.

  5. #5
    Join Date
    Jun 2003
    Location
    Madison, WI/Cape Coral, FL
    Posts
    6,331
    Yes, talk to the owner. Or there is a bright, energitic a/c contractor near you who is looking an opportunity to serve. As you see by the discussions on this site, traditions are hard to break. Regards TB
    Bear Rules: Keep our home <50% RH summer, controls mites/mold and very comfortable.
    Provide 60-100 cfm of fresh air when occupied to purge indoor pollutants and keep window dry during cold weather. T-stat setup/setback +8 hrs. saves energy
    Use +Merv 10 air filter. -Don't forget the "Golden Rule"

  6. #6
    Join Date
    Jun 2004
    Location
    4H: Hot, Humid Houston H.O.
    Posts
    3,304
    If you want to persuade the contractor that Aprilaire is not your preference, tell them about the wattage vs. pints/day difference. As I remember the UA-100 series is rated around 100 pints/day and draws about 7 amps. And the newer UA-XT150H is rated around 150 pints/day and also draws about 7 amps. There are some intermediate Thermastor models which are not equally energy efficient. Last time I looked, Aprilaire had one model rated around 90 pints/day and drawing about 10 amps.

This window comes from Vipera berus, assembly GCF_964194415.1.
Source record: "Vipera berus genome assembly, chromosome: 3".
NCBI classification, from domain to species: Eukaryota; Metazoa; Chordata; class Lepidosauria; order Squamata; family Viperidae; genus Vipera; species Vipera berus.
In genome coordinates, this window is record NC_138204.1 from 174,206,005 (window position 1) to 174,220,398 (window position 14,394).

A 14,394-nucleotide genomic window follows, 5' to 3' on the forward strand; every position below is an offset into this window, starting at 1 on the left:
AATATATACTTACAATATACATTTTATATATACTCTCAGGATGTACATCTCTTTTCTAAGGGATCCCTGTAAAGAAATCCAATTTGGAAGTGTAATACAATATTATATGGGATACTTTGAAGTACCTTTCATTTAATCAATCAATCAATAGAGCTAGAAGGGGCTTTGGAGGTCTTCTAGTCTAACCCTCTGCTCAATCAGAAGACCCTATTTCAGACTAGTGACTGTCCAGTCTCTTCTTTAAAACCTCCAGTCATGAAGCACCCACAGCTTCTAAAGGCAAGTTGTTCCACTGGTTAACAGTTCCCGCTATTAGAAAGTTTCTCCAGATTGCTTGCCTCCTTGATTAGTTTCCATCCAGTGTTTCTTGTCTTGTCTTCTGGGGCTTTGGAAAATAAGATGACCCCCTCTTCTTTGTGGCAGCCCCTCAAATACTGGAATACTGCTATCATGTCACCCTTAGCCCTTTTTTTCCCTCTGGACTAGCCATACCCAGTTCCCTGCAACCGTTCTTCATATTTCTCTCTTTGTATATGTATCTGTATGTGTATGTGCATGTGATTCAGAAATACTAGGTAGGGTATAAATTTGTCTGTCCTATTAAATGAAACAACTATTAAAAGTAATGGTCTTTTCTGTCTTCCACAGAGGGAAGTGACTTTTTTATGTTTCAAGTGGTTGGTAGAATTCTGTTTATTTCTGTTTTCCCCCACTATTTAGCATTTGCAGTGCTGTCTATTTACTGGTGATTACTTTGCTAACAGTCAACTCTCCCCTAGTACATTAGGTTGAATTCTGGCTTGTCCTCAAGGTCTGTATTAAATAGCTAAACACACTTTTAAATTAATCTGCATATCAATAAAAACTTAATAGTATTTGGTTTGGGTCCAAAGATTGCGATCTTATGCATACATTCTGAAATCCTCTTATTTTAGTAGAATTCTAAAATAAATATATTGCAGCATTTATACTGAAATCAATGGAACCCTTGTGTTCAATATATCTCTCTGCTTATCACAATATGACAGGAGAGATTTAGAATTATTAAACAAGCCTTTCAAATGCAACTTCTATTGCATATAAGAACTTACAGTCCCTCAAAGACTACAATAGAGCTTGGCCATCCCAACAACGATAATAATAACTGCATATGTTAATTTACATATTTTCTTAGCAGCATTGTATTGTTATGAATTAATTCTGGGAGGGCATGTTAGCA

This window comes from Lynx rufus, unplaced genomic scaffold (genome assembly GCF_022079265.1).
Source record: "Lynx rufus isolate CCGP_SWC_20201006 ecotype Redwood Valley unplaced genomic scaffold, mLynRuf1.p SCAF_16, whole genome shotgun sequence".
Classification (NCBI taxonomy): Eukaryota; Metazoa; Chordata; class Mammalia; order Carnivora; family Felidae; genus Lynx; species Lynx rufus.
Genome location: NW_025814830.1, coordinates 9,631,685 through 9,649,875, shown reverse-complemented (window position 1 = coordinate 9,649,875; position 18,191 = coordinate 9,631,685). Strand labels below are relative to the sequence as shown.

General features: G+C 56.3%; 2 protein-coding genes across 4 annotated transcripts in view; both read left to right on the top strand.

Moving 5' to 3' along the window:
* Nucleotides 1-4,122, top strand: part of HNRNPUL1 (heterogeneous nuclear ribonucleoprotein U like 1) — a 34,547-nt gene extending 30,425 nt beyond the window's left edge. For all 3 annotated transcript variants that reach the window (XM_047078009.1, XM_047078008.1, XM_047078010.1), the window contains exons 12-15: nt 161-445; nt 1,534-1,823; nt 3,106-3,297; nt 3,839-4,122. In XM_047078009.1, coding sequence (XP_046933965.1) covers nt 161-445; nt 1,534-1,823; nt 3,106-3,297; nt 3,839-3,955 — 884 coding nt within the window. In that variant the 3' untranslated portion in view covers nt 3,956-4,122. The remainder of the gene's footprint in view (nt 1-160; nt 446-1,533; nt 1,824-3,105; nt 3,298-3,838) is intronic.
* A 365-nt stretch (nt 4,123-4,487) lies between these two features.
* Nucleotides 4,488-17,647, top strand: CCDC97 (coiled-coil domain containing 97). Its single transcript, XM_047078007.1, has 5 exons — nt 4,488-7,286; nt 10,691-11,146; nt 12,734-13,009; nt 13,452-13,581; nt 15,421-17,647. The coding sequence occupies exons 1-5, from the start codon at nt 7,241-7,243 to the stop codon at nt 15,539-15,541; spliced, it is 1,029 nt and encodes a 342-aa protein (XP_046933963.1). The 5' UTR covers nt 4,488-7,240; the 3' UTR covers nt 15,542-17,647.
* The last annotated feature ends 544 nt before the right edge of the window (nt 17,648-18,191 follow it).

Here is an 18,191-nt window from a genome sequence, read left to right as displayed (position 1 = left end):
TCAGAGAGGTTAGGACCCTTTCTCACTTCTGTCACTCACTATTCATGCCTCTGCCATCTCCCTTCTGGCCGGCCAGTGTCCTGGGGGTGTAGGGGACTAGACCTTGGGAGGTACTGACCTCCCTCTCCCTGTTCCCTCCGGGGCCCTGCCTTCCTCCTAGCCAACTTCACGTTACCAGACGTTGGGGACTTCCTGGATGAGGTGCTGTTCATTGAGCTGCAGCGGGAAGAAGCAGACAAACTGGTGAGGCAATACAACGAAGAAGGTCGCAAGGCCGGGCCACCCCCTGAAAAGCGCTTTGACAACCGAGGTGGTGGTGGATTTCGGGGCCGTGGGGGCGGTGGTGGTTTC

I am ga-ga about being efficient in certain ways, to the point of being emotional not rational, this energy efficiency really pushes my hot button personally. But if you choose to be rational, you ought to estimate the actual cost of running and if Aprilaire is any cheaper, see what the payback time is.

    You might be able to persuade your wife via 1st trying a cheaper dehu bought from a big box store. If she sees that is *somewhat* effective in making the home more comfortable, then you can sell the idea of a bigger, better and less energy intensive version of that benefit. I accidentally did this experiment with my own family, my wife surprisingly really likes the benefit of a Thermastor Santa Fe RX in the laundry room.

    >>Ultra-Aire can be vented from outdoors, but won't that increase operating costs by bringing in outdoor humidity ?